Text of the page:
Jim is a small footprint implementation of the Tcl programming language. It implements a large subset of Tcl and adds new features like references with garbage collection, closures, a built-in object oriented programming system, functional programming commands, and first class arrays. The interpreter's executable file is only 70 KB in size, and can be reduced by further excluding some commands. It is appropriate for inclusion inside existing programs, for scripting without dependencies, and for embedded systems.
Free Electron is a C++ framework facilitating reuse and integration for R&D projects such as simulation, AI, and visual effects. The core systems include dynamic plugins, a strong component model, and a fast runtime database. All these systems are highly extensible. Integration has been demonstrated with Alembic, Armadillo, Boost, DevIL, GraphViz, Houdini, JSON, Lua, Maya, ODE, OpenAL, OpenGL, OpenMP, OSG, PCRE, RakNet, SDL (image and joy), TBB, TIFF, OpenVDB, X11/GDI, and XML. General operators built with this framework can be used in Houdini and Maya (etc.) without any direct dependencies on those environments (each has a custom meta-plugin which interfaces the APIs). Builds are done with Python scripts (simple at the module level, like Jam, but in Python), and supports distcc, ccache, and gch files.
ATF is a collection of libraries and utilities designed to ease unattended application testing in the hands of developers and end users of a specific piece of software. Tests can currently be written in C/C++ or POSIX shell and, contrary to other testing frameworks, ATF tests are installed into the system alongside any other application files. This allows the end user to easily verify that the software behaves correctly on her system. Furthermore, the results of the test suites can be collected into nicely-formatted reports to simplify their visualization and analysis.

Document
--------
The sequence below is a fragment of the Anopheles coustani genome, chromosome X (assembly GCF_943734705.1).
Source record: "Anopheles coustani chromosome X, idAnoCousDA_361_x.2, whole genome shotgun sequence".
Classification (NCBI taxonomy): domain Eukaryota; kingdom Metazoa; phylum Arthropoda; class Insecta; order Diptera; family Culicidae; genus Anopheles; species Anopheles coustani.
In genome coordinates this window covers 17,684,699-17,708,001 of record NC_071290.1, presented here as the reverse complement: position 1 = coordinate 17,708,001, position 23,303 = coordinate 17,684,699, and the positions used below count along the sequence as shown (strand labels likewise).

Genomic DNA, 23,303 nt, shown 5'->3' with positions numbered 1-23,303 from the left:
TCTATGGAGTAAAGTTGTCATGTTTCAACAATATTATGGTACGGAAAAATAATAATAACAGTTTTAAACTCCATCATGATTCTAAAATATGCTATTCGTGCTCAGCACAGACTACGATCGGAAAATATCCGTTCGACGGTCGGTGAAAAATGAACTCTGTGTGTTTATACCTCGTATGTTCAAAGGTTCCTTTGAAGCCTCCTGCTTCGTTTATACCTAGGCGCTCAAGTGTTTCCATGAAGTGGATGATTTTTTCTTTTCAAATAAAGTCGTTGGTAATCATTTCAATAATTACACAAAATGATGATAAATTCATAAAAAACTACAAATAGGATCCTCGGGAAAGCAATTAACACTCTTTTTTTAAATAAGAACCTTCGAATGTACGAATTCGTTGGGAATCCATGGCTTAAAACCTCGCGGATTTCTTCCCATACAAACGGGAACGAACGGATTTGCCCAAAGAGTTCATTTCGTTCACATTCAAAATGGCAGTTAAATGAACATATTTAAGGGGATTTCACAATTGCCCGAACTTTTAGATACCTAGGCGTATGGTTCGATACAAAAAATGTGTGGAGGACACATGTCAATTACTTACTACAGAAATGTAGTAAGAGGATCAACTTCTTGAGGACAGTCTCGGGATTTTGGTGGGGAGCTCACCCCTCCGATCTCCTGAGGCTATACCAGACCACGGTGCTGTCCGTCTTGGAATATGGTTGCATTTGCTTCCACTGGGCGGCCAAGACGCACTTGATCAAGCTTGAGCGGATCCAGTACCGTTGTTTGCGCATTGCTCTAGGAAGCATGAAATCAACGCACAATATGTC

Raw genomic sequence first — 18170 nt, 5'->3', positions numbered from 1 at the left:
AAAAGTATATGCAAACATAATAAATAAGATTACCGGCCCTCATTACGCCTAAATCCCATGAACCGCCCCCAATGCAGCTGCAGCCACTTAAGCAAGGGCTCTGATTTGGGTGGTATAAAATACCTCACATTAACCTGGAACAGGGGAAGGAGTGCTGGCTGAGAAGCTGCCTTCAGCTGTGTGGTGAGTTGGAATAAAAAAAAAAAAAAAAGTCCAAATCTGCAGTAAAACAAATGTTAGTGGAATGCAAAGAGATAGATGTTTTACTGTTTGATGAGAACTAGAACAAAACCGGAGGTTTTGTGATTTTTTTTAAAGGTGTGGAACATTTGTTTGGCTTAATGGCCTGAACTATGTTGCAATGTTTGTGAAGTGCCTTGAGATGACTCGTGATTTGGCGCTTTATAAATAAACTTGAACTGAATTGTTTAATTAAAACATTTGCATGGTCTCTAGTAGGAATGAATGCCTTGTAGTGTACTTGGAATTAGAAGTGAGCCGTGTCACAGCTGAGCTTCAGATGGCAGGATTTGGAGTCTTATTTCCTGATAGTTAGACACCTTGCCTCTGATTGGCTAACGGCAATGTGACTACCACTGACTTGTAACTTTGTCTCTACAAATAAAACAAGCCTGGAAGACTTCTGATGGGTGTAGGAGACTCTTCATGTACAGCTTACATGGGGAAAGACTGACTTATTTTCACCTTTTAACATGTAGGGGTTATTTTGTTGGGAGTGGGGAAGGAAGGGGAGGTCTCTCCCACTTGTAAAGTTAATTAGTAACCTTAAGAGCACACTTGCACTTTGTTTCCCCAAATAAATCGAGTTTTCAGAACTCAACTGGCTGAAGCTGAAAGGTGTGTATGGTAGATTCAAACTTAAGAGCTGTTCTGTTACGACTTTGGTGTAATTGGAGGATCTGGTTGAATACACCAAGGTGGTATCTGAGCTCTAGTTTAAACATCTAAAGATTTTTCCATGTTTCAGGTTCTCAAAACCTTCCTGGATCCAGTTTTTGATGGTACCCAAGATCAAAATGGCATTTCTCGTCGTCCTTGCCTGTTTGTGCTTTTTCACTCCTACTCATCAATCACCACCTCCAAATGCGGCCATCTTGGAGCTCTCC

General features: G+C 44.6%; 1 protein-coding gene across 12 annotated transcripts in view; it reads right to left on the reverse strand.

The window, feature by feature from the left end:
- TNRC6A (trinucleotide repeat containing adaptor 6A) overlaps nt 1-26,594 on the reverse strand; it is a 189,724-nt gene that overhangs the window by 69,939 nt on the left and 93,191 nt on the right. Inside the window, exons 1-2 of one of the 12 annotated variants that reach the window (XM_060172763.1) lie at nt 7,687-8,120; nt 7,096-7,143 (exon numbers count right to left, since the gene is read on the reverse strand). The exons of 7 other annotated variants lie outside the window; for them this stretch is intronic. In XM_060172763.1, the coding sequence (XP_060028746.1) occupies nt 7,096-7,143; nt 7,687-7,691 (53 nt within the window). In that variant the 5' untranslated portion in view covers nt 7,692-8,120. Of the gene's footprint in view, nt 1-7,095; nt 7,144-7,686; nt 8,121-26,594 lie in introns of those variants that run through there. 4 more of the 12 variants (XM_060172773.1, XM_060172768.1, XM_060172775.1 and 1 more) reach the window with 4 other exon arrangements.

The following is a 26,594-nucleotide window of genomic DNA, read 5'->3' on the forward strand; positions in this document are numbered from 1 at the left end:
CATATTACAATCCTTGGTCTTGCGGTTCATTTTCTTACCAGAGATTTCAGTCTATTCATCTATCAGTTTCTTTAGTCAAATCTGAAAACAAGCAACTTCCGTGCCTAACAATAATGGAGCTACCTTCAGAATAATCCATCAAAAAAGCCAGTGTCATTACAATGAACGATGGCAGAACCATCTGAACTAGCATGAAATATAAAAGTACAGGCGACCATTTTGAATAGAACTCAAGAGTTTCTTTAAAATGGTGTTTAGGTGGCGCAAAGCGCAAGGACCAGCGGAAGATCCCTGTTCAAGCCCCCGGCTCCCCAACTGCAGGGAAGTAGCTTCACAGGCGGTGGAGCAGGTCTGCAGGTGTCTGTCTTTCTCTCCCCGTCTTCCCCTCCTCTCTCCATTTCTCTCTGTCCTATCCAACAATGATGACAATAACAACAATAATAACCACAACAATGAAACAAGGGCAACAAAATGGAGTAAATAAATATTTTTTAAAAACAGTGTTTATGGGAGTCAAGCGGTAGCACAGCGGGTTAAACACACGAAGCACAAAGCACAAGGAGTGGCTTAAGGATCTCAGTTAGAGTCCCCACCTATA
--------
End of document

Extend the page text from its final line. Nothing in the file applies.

DIFFUSE enables FreeBSD's IPFW firewall subsystem to classify IP traffic based on statistical traffic properties. With DIFFUSE, IPFW computes statistics (such as packet lengths or inter-packet time intervals) for observed flows, and uses ML (machine learning) techniques to assign flows into classes. In addition to traditional packet inspection rules, IPFW rules may now also be expressed in terms of traffic statistics or classes identified by ML classification. This can be helpful when direct packet inspection is problematic (perhaps for administrative reasons, or because port numbers do not reliably identify classes of applications). DIFFUSE also enables one instance of IPFW to send flow information and classes to other IPFW instances, which then can act on such traffic (e.g. to prioritize, accept, or deny) according to its class. This allows for distributed architectures, where classification at one location in your network is used to control firewalling or rate-shaping actions at other locations.
dosbox-ipxrelay is a very simple, super-low-overhead dedicated server to support the DOSBOX version of IPX-over-UDP for old games. In particular, when left completely idle, it should consume no CPU time whatsoever. It should also have substantially better latency than the DOSBOX built-in server. It was designed and tested on Linux, and it should compile on any modern POSIX-compliant system.
PhotoCatalog can import GPS data from various formats such as CSV, GPX, and InstaMapper (in the case of InstaMapper, it is a live stream) and create a Map that is updated live during your travels. It can also import data from Twitter or FourSquare, RSS extract any GPS data they have or supplement them with existing GPS data, and place them on a map as well as keeping a personal archive. It can then import photos via file upload, email, or scanning an existing folder, geotag photos lacking GPS data, sort, rotate, scale, and [losslessly] compress them as necessary and place them on a map. It can also push them to Facebook automatically and fill in a caption and/or comment with them.